"… For some reason, Darwin items are apparently very scarce. However, in this book-collecting game one has to be very, very patient. Eventually, they all show up. It took me twenty-seven years to acquire Ptolemy's 'Almagest.'… After being in the collection of Marcus Laurinus, the Mathematical Society, The Royal Astronomical Society, and the Bibliotheca Colbertina of the famous Prime Minister to Louis XIV of France, it finally landed in the Library of the Family of Henry Posner …" (January 9, 1974)
Posner’s copy of the Almagest was purchased from Jacob Zeitlin of Zeitlin and Ver Brugge in Los Angeles in January of 1972. This was the last major title acquired for his collection before his death in 1976. Zeitlin and Ver Brugge sent the Ptolemy to Posner on approval. Posner asked for a discount, but Zeitlin was able to command full price as he had a firm order for the book from the Bibliothèque Royale in Brussels. Posner replied on January 13, 1972: "…since I want the book, I enclose my check."
Posner died on Thanksgiving Day, 1976. The Posner Memorial Collection was formally deposited in the Fine and Rare Book Room of Hunt Library by his son, Henry Posner Jr. and daughter-in-law, Helen on January 28, 1978.
The collection was installed in the Posner Center, a gift of Henry and Helen Posner Jr. in memory of their parents, in May 2004. The facility is located on the Carnegie Mellon campus between the College of Fine Arts and the Tepper School of Business, facing Margaret Morrison Carnegie Hall. Mr. and Mrs. Posner Jr. also provided funds to support the digitization of the collection, which was completed in 2005. The Posner Fine Arts Foundation, directed by Anne Molloy, further supports the use of the collection by funding internships and research fellowships for Carnegie Mellon students and early career scholars, who conduct research and other projects in the collection.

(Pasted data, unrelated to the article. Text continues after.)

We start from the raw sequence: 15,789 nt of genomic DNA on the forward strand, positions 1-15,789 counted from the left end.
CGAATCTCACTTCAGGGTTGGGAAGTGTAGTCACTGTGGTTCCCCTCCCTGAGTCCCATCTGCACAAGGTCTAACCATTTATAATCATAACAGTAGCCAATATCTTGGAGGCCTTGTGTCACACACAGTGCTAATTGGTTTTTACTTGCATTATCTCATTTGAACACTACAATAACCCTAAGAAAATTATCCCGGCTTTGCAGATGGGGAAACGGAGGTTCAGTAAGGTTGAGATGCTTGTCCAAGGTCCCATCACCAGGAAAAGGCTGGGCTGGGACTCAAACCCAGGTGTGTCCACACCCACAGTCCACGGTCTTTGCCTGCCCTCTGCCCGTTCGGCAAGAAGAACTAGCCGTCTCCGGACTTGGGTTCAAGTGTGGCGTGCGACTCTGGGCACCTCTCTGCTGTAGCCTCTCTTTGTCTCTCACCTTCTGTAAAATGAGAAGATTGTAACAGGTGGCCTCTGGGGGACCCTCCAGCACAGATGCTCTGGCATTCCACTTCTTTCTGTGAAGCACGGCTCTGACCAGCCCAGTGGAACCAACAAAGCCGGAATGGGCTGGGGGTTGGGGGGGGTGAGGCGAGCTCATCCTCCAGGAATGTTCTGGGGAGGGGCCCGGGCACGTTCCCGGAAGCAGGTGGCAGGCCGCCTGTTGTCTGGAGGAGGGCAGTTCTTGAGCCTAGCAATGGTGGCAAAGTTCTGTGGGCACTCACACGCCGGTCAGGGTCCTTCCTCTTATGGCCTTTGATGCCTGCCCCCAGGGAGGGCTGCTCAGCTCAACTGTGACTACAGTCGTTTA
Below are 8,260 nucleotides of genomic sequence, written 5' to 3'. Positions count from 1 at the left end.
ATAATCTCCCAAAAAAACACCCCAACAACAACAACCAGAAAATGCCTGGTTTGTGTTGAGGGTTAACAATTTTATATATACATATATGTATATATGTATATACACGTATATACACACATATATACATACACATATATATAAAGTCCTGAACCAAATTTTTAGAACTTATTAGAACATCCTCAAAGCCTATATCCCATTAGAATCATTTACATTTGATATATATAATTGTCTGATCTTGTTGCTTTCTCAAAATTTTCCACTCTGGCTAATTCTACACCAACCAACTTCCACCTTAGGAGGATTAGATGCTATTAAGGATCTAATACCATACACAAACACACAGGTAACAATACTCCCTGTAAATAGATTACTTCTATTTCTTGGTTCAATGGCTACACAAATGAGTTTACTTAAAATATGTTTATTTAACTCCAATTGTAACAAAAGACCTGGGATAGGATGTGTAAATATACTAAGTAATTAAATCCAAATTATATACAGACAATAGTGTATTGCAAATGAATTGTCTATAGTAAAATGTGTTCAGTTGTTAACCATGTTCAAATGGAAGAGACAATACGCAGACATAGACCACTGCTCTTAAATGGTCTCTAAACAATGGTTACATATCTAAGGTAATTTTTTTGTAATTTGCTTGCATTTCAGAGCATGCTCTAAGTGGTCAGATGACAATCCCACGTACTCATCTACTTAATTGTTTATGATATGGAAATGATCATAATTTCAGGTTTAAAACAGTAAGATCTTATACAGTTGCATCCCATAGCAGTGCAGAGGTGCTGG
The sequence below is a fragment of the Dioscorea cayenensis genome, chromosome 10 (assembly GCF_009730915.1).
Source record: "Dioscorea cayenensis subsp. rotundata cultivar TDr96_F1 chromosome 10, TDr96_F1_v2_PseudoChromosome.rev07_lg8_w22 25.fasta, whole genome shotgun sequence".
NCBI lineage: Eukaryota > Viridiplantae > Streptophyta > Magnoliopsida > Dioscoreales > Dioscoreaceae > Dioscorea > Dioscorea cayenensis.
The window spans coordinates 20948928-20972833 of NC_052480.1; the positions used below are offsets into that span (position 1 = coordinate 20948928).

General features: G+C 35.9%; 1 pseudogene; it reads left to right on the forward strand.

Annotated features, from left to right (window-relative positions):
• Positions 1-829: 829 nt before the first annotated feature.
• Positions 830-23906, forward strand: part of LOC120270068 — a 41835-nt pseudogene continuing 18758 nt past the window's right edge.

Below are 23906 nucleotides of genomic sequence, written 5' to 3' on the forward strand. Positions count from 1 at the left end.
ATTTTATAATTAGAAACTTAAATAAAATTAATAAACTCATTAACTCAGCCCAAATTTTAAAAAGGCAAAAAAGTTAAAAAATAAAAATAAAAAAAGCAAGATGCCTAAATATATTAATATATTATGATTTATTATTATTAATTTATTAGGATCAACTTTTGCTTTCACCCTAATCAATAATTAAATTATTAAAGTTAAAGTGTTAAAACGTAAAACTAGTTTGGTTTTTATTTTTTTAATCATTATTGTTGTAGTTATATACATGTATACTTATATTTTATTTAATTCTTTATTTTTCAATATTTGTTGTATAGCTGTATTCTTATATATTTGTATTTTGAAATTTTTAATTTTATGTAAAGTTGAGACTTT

By placing the collection at Carnegie Mellon, where it can be properly housed and cared for, the Posner family has provided the Pittsburgh community with the opportunity to share, enjoy and learn from these wonderful books.
The Posner Collector’s Files form an archive of correspondence, book descriptions, invoices, and bookseller’s catalogsassembled by Henry Posner Senior from the 1920s to the 1970s. Collectively, these materials document the formation of the Posner Memorial Collection,which has also been digitized. The Posner Collector’s Files offer an unusually detailed view of the antiquarian book trade in the twentieth century and include Posner’s correspondence with librarians, fellow collectors, and scholars concerning the books in his collection. The Posner Collector’s Files are comprehensive in documenting almost all of the purchases of rare books that Posner negotiated and made during his life.
Accessing the Collection
The Posner Collector's files are held by Carnegie Mellon University Special Collections. Please contact Special Collections to schedule an appointment.
Researchers may also be interested in the Posner Memorial Collection.
Use of Images
Images of materials in the Posner Collection have no known copyright restrictions and may be used freely for non-commercial purposes. A source attribution and citation must accompany all images, preferably in the following format:
Image courtesy of the Posner Memorial Collection, Carnegie Mellon University Libraries, Special Collections [Call no. of item].